What a totally beautiful, true spring day today!
I have been so preoccupied with things indoors that I almost missed going out to the garden, and running around to see what was up and what was blooming, AND what needed cleaning!
I am sure there are gardeners reading this blog now and then, and if you are, and if you have a piece of ground – from the tinniest to the largest—around your abode, hurry and get out there, or, like me, you will be amazed how much work already is awaiting you!
But I love it, and do not complain.
For the first thing I saw as I was pushing leaves and dead branches out of the way of plants coming up from the ground were the tiny leaves of many herbs, one especially that I treasure: St. John’s Wort, (Hypericum Perforatum).
If you don’t know what St. John’s Wort is, or what its qualities are, and how beautiful it is, read on, and you will find out! And look at the photo of one of my plants from a few years back, maybe you will recognize it—or it will inspire you to run and buy one! (I do like to start my plants from seed, by the way.)
St. John’s Wort (named after the saint whose holiday falls around the herb’s blooming time) (wort , by the way, meaning herb in medieval English), is one fantastic looking plant, with bright yellow flowers, as bright as sunshine.
The brightness of St. John’s Wort’s flowers is what we need to see after the darkness of winter, and its chemical constituents are what we need after a period of inner darkness and sadness. Its shining yellow colors lift our spirits, and disperse our inner clouds.
For St. John’s Wort can treat many different conditions related to our spiritual (but also physical) wellbeing. It can help with tension and anxiety, but also with neuralgia and rheumatic pain.
However, St. John’s Wort is particularly recommended in the treatment of depression, sadness, and anxiety, and I have often recommended it as a tea, or, better yet, a tincture. When I use it, I often combine it with Chamomile, Skullcap or Hops—all of which have similar actions—the difference between these herbs and St. John’s Wort being that the latter is better on depression and the other ones are calming and relaxing herbs. But they do go well with each other! Or one can take it totally by itself.
So give it a try next time you are down in the dumps (!), and drink it throughout the day, 3-4 cups would be a good number to drink from am. to pm.
And if you feel up to it, do buy a very young St. John’s Wort plant, or grow one from seed (if you have the patience!). It can live in a pot by a sunny window all winter long, and you can take it out to a balcony or back yard or your Herbal Garden (which I hope you will start trying to have soon!)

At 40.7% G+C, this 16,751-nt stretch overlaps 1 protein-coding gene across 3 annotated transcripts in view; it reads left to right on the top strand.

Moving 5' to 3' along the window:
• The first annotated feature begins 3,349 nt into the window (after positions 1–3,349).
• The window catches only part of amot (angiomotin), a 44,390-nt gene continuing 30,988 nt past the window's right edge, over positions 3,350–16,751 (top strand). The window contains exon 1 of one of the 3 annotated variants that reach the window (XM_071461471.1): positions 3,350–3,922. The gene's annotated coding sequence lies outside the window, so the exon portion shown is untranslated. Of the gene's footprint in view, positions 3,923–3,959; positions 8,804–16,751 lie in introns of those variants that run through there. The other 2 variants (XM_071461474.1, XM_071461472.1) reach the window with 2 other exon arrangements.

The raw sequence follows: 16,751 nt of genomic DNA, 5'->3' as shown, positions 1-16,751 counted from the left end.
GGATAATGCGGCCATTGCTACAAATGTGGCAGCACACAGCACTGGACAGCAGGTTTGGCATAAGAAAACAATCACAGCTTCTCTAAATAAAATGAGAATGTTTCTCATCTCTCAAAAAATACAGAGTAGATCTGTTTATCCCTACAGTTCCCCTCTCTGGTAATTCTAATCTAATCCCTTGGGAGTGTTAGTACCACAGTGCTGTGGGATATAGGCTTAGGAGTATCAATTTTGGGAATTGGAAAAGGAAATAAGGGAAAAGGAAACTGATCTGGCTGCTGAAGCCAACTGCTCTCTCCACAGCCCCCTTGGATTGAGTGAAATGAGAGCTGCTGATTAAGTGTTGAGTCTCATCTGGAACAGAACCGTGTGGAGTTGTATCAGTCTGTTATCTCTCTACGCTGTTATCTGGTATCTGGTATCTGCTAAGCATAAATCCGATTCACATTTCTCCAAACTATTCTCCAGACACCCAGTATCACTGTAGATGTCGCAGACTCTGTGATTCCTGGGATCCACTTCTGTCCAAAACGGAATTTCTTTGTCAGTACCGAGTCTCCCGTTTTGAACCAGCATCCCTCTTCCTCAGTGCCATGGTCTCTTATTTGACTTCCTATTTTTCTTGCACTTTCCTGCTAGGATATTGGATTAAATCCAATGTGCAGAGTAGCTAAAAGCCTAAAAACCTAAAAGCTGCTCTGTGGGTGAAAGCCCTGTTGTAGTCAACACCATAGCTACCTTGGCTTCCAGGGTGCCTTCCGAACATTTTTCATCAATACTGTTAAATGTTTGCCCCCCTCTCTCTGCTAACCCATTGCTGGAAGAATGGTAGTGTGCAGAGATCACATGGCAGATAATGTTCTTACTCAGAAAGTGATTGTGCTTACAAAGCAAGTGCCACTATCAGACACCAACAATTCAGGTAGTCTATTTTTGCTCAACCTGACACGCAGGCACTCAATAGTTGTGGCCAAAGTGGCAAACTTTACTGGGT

Let’s drink our sadness away with a nice cup of this wonderful herb –a teaspoon of flowers or the powdered herb! Spring is around the corner, let St. John’s Wort and its sunny blooms chase away all our dark thoughts!
If you have questions on any of the above herbs and their use, please contact me:Ask Charoula about Herbs
All answers are posted on our website E-Wellness.com, on the following Friday.
Thanks for reading!
Holistic Health Advisor
BC Polarity Therapy Practitioner
Questions and Answers
Q: Hello. St. John’s Wort sounds wonderful!
However, I have read here and there that herbs, though overall gentle, can also create problems because of the chemicals they are made of. So I am wondering whether an herb that can act on depression (i.e. the mind) can possibly be a bit on the dangerous side. How safe is St. John’s Wort?
A: You do have a point, generally speaking. Some herbs definitely require more caution than others—very few, however, and very rarely. I can promise you we will NOT be dealing with any such plants in this column.
In a future blog, we will definitely address the issue of safety much more in detail, but meantime I can assure you that the more well known plants we are discussing in these blogs are very well researched and very safe.
I consider St. John’s Wort a very safe plant, when taken as suggested by your Herbalist.
Q: What is the best way to use St. John’s Wort: Tea? Tincture? Standardized Extracts?
A: This question and the previous question actually go well together!
As one who has been using Herbs for a long time, I prefer tinctures! They are stronger than teas, but not as strong as Extracts. Standardized Extracts are often strong enough to resemble a drug. Being that strong can sometimes cause some reactions for some people.
Always watch for symptoms like nausea, diarrhea, dizziness, anything out of the ordinary—it just may be a reaction.
In such a case, stop taking the herb for a couple of days, and if you end up feeling better, it would be possible the herb did not agree with you.
Q: I am on some prescriptions for depression: does that mean I better not use St. John’s Wort?
A: Well, let’s put it this way: the leaves make a nice tea (albeit bitter!) which is very efficient in cleansing our systems. However, for deep cleansing, eg. Liver/Gallbladder Detoxification, the Dandelion roots will do a better job.
In general, roots go deep into our systems and detox them, whereas leaves and flowers are great for sweeping out our circulatory, urinary, and lymphatic channels.
Please do consult your Holistic Health Practitioner, and most importantly your Herbalist before you use any herb, whether as a tincture, a tea, or a standardized extract. Herbs are powerful!!!
I would love to hear more of your questions on any of our blogs, and specifically on any Issues you are wondering about! Thanks for sending in your questions!